Kings Dwight King (74), Trevor Lewis (22), Jarret Stoll (28), Alec Martinez… (Christian Petersen / Getty…)
NEWARK, N.J. — To many of the players involved, the eight-week journey that brought the Los Angeles Kings and the New Jersey Devils to the Stanley Cup Final seems to have happened in the blink of an eye.
Only their playoff beards, which in some cases have taken on bushy dimensions, are proof of the long road they've traveled.
"Two months. That's crazy," Kings defenseman Matt Greene said Saturday. "It's been enjoyable. You remember every bit and piece of it but you lose track of the days pretty quick. The only days you're thinking about is when we play next."
The Kings, who squandered a chance to clinch the Cup at home Wednesday, were preparing to play their 19th postseason game as they took a second stab at winning hockey's biggest prize.
Their NHL-record 10-game road winning streak was on the line at the Prudential Center, as were their chances to win the first championship in franchise history and to become the first No. 8-seeded team to win the Cup.
"It's been a great time. It's awesome. It's the best time of your life," Greene said. "You've got to enjoy it but you've got to realize how special it is too, how rare this opportunity is, but definitely you've got to enjoy it.
"This is your one chance to do something really great with this group of guys and you've got to seize that opportunity."
The Devils, preparing to play their 23rd game, were trying to become the second team in NHL history to win the Cup after losing the first three games of the Final. A sixth game, if necessary, would be played Monday at Staples Center in Los Angeles.
New Jersey prolonged its season Wednesday by bottling up the Kings' first line and weathering an early push in which the Kings hit the post twice. A strong performance by goaltender Martin Brodeur, who turned 40 a few weeks ago, also went a long way toward giving the Devils a 3-1 victory and forcing the Kings to put their celebrations on hold and their clothes in a suitcase for the trip back East.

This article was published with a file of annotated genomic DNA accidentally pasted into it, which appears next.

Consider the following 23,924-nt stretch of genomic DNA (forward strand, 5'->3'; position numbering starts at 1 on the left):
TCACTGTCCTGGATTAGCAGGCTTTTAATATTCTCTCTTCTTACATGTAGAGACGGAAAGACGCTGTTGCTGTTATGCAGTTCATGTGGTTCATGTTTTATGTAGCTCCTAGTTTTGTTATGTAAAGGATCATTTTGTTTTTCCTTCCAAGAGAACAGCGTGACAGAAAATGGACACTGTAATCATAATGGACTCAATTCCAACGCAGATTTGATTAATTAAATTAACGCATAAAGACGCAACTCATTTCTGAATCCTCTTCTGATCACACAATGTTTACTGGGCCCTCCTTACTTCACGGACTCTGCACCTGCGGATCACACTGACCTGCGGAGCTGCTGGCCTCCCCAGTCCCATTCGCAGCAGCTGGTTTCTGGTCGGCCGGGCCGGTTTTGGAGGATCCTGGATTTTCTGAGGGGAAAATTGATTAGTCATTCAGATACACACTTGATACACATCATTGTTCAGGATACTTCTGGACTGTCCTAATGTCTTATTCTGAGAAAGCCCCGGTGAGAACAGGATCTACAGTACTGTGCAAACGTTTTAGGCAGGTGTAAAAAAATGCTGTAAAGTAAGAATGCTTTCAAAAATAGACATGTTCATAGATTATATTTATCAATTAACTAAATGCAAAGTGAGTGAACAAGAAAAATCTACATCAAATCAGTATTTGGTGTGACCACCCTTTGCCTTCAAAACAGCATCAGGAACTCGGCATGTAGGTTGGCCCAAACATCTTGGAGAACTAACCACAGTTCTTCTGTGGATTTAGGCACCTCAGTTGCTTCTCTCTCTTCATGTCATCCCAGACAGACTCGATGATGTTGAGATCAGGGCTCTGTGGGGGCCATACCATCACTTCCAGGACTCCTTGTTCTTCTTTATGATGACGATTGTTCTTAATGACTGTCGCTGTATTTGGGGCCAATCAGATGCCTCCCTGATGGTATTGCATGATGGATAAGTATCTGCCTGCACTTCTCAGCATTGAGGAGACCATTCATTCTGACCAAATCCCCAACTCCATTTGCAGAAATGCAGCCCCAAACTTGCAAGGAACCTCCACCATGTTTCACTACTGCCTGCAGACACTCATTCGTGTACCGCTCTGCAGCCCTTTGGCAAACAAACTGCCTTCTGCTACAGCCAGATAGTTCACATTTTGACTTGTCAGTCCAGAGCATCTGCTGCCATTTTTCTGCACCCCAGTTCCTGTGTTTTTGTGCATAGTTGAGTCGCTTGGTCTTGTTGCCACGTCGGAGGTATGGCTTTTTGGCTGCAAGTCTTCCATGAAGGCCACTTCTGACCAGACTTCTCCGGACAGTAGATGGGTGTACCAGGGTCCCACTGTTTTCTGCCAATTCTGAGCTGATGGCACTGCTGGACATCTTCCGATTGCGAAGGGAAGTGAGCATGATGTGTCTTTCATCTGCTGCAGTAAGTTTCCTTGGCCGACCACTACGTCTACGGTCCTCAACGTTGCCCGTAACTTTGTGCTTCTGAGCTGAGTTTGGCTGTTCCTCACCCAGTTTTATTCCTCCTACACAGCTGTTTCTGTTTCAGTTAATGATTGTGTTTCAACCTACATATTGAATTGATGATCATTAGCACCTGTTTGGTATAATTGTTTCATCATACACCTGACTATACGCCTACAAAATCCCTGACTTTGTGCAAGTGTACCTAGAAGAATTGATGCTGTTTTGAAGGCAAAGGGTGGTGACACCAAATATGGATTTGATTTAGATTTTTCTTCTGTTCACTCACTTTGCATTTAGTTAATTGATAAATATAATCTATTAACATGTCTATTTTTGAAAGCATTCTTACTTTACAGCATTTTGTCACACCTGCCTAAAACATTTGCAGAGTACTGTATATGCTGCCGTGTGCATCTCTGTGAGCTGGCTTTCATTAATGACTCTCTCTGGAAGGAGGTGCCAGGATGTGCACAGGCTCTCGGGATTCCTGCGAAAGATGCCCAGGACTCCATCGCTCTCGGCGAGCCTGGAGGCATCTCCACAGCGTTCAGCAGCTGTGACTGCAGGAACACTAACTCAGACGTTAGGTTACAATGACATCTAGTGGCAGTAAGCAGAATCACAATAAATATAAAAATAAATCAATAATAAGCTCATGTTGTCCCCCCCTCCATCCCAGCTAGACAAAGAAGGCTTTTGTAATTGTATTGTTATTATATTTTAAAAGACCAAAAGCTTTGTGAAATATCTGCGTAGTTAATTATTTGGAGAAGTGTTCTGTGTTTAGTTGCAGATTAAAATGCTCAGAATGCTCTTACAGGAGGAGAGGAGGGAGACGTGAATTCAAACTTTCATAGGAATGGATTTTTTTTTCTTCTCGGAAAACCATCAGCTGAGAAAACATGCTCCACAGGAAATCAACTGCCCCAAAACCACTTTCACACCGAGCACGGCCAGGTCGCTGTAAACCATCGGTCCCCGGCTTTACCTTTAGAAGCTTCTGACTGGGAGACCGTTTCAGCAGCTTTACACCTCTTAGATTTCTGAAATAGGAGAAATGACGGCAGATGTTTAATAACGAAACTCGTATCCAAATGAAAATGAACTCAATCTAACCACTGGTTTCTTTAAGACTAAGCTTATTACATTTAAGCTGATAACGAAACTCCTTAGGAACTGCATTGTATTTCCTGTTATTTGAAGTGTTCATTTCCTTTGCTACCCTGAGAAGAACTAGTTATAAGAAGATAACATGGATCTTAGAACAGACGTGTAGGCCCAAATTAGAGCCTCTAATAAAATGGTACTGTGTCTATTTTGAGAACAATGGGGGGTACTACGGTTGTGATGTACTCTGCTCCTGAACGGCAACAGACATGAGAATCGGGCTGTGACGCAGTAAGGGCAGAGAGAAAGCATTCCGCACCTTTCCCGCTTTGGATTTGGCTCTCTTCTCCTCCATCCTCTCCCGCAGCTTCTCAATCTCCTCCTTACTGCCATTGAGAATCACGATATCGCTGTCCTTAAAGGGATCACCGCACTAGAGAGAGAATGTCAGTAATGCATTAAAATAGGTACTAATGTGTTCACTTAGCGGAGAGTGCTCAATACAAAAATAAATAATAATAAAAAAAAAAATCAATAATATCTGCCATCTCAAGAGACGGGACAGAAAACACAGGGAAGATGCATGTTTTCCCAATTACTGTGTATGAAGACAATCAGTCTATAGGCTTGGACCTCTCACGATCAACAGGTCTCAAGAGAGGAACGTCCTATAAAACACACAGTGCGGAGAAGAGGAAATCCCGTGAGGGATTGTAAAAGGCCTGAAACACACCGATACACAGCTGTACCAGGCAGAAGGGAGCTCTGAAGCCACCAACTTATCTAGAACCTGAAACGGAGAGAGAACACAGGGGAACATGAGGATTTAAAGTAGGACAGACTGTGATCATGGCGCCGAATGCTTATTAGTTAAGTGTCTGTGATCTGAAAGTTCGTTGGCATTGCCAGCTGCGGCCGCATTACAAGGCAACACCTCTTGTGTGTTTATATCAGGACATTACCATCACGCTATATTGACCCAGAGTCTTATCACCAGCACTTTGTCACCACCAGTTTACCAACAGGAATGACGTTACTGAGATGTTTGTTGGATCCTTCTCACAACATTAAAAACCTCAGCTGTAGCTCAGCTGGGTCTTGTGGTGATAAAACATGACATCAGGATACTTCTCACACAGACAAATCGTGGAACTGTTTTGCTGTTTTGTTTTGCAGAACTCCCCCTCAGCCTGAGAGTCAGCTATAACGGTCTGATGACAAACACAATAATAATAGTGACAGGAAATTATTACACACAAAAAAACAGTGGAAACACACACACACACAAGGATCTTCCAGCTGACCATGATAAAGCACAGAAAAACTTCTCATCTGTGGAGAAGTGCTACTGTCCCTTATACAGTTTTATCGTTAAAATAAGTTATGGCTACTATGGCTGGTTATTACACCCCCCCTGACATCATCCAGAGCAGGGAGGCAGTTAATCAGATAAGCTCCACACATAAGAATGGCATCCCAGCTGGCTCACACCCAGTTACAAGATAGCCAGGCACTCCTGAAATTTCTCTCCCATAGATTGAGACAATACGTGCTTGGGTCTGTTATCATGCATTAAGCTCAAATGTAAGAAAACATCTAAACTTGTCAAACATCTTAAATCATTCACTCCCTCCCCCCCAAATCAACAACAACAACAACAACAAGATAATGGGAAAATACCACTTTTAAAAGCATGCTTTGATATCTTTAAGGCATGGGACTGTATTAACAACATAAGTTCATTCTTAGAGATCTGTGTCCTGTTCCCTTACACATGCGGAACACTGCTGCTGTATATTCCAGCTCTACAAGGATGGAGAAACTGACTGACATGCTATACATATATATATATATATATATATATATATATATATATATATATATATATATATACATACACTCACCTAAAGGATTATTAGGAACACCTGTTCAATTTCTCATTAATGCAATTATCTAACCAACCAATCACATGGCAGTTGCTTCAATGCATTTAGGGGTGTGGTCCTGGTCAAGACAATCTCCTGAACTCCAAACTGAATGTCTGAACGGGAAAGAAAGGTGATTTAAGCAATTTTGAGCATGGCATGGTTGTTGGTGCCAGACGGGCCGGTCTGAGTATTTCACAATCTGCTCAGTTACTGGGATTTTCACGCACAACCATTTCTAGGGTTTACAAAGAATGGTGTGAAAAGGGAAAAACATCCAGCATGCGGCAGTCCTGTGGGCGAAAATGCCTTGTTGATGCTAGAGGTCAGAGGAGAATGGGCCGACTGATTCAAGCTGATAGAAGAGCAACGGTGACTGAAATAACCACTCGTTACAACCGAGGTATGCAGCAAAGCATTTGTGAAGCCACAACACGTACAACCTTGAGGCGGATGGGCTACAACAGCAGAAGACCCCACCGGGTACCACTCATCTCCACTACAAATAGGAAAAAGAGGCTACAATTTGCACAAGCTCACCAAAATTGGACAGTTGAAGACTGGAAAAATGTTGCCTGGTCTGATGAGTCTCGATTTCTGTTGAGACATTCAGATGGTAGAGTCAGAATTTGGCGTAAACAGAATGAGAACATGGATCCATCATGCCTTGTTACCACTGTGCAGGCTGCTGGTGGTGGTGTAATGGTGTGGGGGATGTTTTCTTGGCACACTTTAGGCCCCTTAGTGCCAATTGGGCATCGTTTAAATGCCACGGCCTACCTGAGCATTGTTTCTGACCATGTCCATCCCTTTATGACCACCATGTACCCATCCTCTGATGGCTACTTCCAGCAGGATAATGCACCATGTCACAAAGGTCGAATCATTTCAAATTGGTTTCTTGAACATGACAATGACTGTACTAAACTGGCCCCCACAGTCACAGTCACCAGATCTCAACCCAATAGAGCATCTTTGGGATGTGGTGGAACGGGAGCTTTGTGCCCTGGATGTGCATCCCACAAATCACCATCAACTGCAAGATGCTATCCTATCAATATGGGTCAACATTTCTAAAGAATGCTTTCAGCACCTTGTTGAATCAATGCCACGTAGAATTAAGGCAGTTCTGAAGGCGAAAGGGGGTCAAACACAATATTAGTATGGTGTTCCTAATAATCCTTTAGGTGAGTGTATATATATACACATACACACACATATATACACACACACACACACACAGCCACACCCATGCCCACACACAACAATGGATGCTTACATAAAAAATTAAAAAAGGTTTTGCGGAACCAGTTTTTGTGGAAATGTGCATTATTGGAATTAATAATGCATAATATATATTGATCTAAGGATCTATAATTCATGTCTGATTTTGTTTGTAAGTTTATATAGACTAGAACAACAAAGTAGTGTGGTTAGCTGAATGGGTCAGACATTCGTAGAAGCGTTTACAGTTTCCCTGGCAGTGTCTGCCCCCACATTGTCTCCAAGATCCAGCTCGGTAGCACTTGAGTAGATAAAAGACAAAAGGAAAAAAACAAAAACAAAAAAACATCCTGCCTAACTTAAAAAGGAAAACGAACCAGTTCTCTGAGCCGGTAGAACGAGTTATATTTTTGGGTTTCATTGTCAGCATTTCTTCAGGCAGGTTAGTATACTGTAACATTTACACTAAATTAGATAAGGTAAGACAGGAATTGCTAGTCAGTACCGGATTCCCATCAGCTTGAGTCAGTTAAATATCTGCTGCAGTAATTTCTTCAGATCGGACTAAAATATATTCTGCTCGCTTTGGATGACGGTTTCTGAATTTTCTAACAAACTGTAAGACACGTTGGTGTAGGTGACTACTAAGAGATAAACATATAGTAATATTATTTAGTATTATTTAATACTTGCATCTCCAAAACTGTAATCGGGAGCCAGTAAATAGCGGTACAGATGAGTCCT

The Devils have won the Cup three times, in 1995, 2000 and 2003. Brodeur played on all of those teams.
"I think we never lost optimistic feelings here. Everybody is still positive. Nobody wants to go away. Everybody wants to play hard," Devils winger Alexei Ponikarovsky said.
"We already played four games. We know what to expect from them. They know what to expect from us. And it's just a matter of little things and bounces your way and get lucky on some of the shots. It's just going to come down to work ethic and battles, too."
Players on each side could point to favorable omens.
The Kings were perfect on the road, having won 12 straight playoff games stretching back to last season, so they weren't unnerved by the prospect of playing before a hostile crowd in New Jersey. In addition, the previous four Cup winners clinched on the road: the Detroit Red Wings won at Pittsburgh in 2008, the Pittsburgh Penguins turned the tables at Detroit in 2009, Chicago won its first Cup in 49 years at Philadelphia, and the Boston Bruins won the Cup in a seventh game at Vancouver a year ago.
The Kings' loss on Wednesday was their third in a Game 4 of a series this spring, following missed chances to clinch against Vancouver in the first round and Phoenix in the Western Conference final. They swept theSt. Louis Blues in the second round.
But they won Game 5 in each of those series and were hopeful they could do the same Saturday. Asked if it would be appropriate for the Kings to win on the road, defenseman Rob Scuderi smiled.
"I can't speak for everybody but I wouldn't care," he said. "If we're lucky enough and fortunate enough to win, I could care less where it is."
Despite getting only one goal from their top line in the Final — and that an empty-netter — the Devils believed they gained momentum by winning Game 4.
"Any time you can play at home it's nice in the playoffs," rookie forward Adam Henrique said. "We've just got to go out and play hard for a full 60 minutes."
Coach Peter DeBoer said it would be crucial for his team to get a good start, especially after repeatedly putting pressure on Kings goaltender Jonathan Quick in each game and coming up empty. The team that scored first won each of the first four games.
"The first goal's important," he said. "Again, I don't think there's any secret that we won the last game because for the first time in the series we found a way to get some momentum. It hasn't been for lack of effort.
"I think we've pushed hard enough in first periods of games in this series to grab the lead at different points, but Quick either has made a big save or they made a good defensive play to keep us off the board. That momentum is important, for sure."